Physical Changes During Puberty and Adolescence
Seeing your children grow up is a learning experience for parents. You’re so used to having your children in your arms that this change can cause horrible anxiety. Puberty and adolescence are two words that you might even be afraid of, as they symbolize the end of your stage as a protector.
On the other hand, for children, it’s the beginning of the path to adulthood. The physical and psychological changes are much more abrupt than at other times in their lives. They feel confused with their bodies and even with their own identities.
They might look in the mirror and not recognize themselves. You should try and connect with them during this time, and explain to them that they’re beginning to go through an important stage in their lives.
Puberty and adolescence: the end of childhood
In puberty and adolescence, children experience changes that are very accentuated in certain parts of the body. Some boys and girls handle these changes better, but many others refuse to accept them. It’s pretty understandable: you probably reacted the same way.
But, what are these changes? Do they affect girls in the same way as boys?
Increase in body size
Bone mass grows, causing an increase in height and, in many cases, weight. Puberty in girls tends to make them grow between 6 and 9 inches. Boys tend to grow between 9.5 and 10.5 inches. They grow continually between ages 13 and 21.
In general, girls tend to develop earlier than boys. It’s very common to see groups of teenagers where some seem much older than others. In reality, they’re all the same age.
Internal organs also grow. Specifically, the liver, heart, brain and kidneys. Similarly, joints don’t develop at the same time. First, the legs and feet grow, followed by the torso, their arms, and finally the head.
This often causes teens to be physically disproportionate. They can feel unhappy with, and ashamed of, their own body.
For many parents, this is a completely taboo topic. You need to accept that your children, however innocent they may seem to you, are human beings. From a certain age, they’ll start to feel sexual impulses that are caused by hormones.
Generally speaking, the hormone-releasing gonadotropin stimulates the pituitary gland, which in turn releases the pituitary ginadotropin hormones FSH and LH. The latter will be responsible for causing the physical changes that give our children headaches.
Children’s genitals mature, their libido increases, and hair appears on their face, pubic area, and armpits. The FSH and LH hormone secretion causes testosterone to form and sperm production.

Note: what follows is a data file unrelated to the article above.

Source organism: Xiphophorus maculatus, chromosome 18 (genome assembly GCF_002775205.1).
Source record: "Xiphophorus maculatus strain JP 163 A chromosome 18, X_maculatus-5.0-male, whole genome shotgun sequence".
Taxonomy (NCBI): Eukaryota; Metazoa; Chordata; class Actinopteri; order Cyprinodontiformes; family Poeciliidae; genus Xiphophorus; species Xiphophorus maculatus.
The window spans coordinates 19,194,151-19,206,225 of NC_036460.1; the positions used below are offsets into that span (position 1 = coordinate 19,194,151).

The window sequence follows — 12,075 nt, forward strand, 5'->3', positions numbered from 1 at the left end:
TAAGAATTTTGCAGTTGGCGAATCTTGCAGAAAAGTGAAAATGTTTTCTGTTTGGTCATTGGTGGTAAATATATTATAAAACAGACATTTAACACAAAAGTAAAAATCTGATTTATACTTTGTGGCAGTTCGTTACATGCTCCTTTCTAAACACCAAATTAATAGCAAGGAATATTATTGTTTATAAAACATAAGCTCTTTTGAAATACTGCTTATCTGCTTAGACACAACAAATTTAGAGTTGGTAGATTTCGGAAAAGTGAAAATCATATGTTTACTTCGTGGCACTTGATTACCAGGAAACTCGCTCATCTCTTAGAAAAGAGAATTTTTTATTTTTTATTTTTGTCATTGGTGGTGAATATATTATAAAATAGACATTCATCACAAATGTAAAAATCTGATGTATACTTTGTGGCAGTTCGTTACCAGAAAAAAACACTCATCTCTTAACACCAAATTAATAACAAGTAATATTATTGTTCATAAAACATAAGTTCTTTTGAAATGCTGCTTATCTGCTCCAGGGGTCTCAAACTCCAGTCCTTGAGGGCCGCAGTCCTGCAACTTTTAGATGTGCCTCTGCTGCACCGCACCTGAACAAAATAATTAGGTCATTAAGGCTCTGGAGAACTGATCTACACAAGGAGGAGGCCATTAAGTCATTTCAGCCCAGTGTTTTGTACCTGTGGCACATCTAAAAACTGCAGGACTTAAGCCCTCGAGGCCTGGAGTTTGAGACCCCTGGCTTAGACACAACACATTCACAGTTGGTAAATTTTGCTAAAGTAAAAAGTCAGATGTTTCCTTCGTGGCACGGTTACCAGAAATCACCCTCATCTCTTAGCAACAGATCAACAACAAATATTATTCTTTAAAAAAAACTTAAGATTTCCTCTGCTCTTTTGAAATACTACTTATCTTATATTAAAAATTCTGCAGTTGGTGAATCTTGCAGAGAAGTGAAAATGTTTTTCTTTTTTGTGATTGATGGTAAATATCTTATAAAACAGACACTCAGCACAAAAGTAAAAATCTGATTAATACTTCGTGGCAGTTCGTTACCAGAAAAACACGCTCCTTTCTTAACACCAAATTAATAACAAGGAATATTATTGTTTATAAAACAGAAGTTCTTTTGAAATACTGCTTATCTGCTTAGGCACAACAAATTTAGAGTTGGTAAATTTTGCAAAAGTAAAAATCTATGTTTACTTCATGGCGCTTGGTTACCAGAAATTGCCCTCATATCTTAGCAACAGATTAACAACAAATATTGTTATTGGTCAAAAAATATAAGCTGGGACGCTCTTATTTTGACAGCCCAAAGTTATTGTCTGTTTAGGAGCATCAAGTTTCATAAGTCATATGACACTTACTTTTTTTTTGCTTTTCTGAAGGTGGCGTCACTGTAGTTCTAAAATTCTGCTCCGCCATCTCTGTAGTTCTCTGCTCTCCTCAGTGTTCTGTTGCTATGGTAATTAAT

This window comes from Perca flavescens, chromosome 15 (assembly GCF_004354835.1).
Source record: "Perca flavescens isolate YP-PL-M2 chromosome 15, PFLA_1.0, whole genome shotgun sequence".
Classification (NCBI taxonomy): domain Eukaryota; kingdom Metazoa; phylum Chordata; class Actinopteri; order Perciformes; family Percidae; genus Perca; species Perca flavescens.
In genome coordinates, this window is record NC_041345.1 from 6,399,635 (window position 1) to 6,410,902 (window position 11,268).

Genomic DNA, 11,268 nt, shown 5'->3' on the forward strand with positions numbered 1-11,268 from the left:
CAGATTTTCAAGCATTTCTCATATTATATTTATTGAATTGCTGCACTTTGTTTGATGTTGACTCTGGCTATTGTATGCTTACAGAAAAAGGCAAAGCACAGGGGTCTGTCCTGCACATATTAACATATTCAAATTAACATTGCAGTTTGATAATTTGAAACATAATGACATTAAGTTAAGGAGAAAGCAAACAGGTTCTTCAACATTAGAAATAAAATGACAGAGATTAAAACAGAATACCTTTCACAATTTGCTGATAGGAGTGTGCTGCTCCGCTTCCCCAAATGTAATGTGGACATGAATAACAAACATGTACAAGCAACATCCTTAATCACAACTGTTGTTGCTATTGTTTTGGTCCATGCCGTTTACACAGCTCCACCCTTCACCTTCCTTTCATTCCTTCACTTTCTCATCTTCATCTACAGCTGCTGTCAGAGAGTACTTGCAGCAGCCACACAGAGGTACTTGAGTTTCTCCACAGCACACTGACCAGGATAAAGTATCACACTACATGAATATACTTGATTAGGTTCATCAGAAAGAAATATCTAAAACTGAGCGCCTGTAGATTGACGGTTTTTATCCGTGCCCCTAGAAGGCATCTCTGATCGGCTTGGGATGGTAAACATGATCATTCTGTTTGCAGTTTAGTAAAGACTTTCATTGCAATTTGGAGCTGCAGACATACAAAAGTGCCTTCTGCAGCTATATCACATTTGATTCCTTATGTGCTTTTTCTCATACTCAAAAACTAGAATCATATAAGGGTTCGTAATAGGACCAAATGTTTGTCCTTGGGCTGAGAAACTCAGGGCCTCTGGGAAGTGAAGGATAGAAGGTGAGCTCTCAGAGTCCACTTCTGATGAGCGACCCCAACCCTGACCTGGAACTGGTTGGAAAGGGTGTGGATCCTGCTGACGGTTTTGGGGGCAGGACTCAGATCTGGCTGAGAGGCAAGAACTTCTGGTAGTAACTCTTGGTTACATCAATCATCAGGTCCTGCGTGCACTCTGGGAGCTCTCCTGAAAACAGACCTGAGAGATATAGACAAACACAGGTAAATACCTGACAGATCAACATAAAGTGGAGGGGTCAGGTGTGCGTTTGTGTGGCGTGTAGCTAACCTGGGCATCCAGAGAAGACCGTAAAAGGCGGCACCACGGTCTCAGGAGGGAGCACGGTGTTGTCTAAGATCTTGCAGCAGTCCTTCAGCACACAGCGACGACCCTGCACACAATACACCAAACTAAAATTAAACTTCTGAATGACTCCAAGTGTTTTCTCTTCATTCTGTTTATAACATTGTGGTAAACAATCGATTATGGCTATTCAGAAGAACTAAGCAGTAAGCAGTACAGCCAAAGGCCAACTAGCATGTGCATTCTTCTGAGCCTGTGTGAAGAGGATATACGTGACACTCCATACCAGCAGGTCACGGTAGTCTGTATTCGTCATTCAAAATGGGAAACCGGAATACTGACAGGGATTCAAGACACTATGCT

In girls, the changes are somewhat more complex. The ovaries mature and start to produce a hormone different from males: estrogen and progesterone. In turn, testosterone (to a lesser degree than boys) causes pubic and underarm hair to grow. Then, breasts and the endometrium also develop.
“Youth is like that, it establishes its own limits without asking if the body is capable of supporting them. And the body always is.”
Self-confidence and self-esteem issues
It’s quite common for children to experience a decline in self-confidence. Nobody likes to feel changes that they haven’t chosen. In addition to the ones already mentioned, there’s also the appearance of body odor, acne, and voice changes.
Except for voice changes, teens don’t really like all these changes. It’s very important to talk to your children and answer any questions they might have.
During this stage, you must be more understanding than ever. Keep in mind that when they’re angry, it’s the hormones talking.
Your children need to adjust to several changes in their bodies and this isn’t always an easy task. Fortunately, problems in puberty and adolescence don’t last forever, and they’re part of human idiosyncrasies.
Teach your children to love and accept everything that is happening to them, since it’s something that everyone goes through.
All cited sources were thoroughly reviewed by our team to ensure their quality, reliability, currency, and validity. The bibliography of this article was considered reliable and of academic or scientific accuracy.
- Diz, J. I. (2013). Desarrollo del adolescente: aspectos físicos, psicológicos y sociales. Pediatr Integral, 17(2), 88-93. http://biblioteca.esucomex.cl/RCA/Desarrollo%20del%20adolescente_aspectos%20f%C3%ADsicos,%20psicológicos%20y%20sociales.pdf
- Güemes-Hidalgo, M., Ceñal González-Fierro, M. J., & Hidalgo Vicario, M. I. (2017). Desarrollo durante la adolescencia. Aspectos físicos, psicológicos y sociales. Pediatria Integral, 21(4), 233-244. https://www.pediatriaintegral.es/wp-content/uploads/2017/06/Pediatria-Integral-XXI-4_WEB.pdf#page=8
- Güemes-Hidalgo, M., Ceñal, M., & Hidalgo, M. (2017). Pubertad y adolescencia. ADOLESCERE• Revista de Formación Continuada de la Sociedad Española de Medicina de la Adolescencia, 5(1), 07-22.
- Carretero, M., Marchesi, Á., & Palacios, J. (Eds.). (1998). Psicología evolutiva: adolescencia, madurez y senectud. Alianza Editorial.